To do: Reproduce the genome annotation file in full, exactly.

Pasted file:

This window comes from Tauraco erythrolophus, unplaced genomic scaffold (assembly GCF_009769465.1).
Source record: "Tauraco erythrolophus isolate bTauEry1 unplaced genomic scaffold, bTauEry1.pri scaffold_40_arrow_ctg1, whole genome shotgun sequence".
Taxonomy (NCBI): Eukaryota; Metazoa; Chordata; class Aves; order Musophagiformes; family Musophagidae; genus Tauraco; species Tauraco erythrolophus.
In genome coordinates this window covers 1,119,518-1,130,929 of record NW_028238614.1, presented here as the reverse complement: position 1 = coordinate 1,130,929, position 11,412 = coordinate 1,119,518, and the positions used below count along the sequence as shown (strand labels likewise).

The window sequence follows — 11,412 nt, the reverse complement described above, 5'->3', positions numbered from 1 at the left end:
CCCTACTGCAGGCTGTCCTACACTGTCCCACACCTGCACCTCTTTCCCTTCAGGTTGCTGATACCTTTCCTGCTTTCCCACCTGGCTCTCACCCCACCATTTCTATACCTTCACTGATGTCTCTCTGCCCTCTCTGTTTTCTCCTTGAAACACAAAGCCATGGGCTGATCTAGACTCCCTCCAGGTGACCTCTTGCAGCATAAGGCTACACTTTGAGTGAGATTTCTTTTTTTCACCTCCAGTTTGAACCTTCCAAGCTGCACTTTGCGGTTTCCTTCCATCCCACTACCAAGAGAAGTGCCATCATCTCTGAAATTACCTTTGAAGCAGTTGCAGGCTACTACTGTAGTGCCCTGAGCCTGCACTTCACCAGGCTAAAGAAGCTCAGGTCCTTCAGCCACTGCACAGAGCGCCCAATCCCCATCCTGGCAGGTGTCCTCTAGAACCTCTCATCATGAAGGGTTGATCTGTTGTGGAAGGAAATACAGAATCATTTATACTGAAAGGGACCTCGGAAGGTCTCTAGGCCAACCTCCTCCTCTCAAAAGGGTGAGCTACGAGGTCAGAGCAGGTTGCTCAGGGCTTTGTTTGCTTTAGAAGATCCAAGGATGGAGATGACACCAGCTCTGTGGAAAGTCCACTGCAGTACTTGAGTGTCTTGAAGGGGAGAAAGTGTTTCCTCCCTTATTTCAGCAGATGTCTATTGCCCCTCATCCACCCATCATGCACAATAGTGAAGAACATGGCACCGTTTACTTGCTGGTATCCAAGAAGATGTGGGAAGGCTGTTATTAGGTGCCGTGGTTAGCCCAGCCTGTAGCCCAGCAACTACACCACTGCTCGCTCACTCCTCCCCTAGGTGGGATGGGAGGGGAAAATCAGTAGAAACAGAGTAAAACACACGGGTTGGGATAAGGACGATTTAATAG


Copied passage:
This window comes from Tauraco erythrolophus, unplaced genomic scaffold (assembly GCF_009769465.1).
Source record: "Tauraco erythrolophus isolate bTauEry1 unplaced genomic scaffold, bTauEry1.pri scaffold_40_arrow_ctg1, whole genome shotgun sequence".
Taxonomy (NCBI): Eukaryota; Metazoa; Chordata; class Aves; order Musophagiformes; family Musophagidae; genus Tauraco; species Tauraco erythrolophus.
In genome coordinates this window covers 1,119,518-1,130,929 of record NW_028238614.1, presented here as the reverse complement: position 1 = coordinate 1,130,929, position 11,412 = coordinate 1,119,518, and the positions used below count along the sequence as shown (strand labels likewise).

The window sequence follows — 11,412 nt, the reverse complement described above, 5'->3', positions numbered from 1 at the left end:
CCCTACTGCAGGCTGTCCTACACTGTCCCACACCTGCACCTCTTTCCCTTCAGGTTGCTGATACCTTTCCTGCTTTCCCACCTGGCTCTCACCCCACCATTTCTATACCTTCACTGATGTCTCTCTGCCCTCTCTGTTTTCTCCTTGAAACACAAAGCCATGGGCTGATCTAGACTCCCTCCAGGTGACCTCTTGCAGCATAAGGCTACACTTTGAGTGAGATTTCTTTTTTTCACCTCCAGTTTGAACCTTCCAAGCTGCACTTTGCGGTTTCCTTCCATCCCACTACCAAGAGAAGTGCCATCATCTCTGAAATTACCTTTGAAGCAGTTGCAGGCTACTACTGTAGTGCCCTGAGCCTGCACTTCACCAGGCTAAAGAAGCTCAGGTCCTTCAGCCACTGCACAGAGCGCCCAATCCCCATCCTGGCAGGTGTCCTCTAGAACCTCTCATCATGAAGGGTTGATCTGTTGTGGAAGGAAATACAGAATCATTTATACTGAAAGGGACCTCGGAAGGTCTCTAGGCCAACCTCCTCCTCTCAAAAGGGTGAGCTACGAGGTCAGAGCAGGTTGCTCAGGGCTTTGTTTGCTTTAGAAGATCCAAGGATGGAGATGACACCAGCTCTGTGGAAAGTCCACTGCAGTACTTGAGTGTCTTGAAGGGGAGAAAGTGTTTCCTCCCTTATTTCAGCAGATGTCTATTGCCCCTCATCCACCCATCATGCACAATAGTGAAGAACATGGCACCGTTTACTTGCTGGTATCCAAGAAGATGTGGGAAGGCTGTTATTAGGTGCCGTGGTTAGCCCAGCCTGTAGCCCAGCAACTACACCACTGCTCGCTCACTCCTCCCCTAGGTGGGATGGGAGGGGAAAATCAGTAGAAACAGAGTAAAACACACGGGTTGGGATAAGGACGATTTAATAG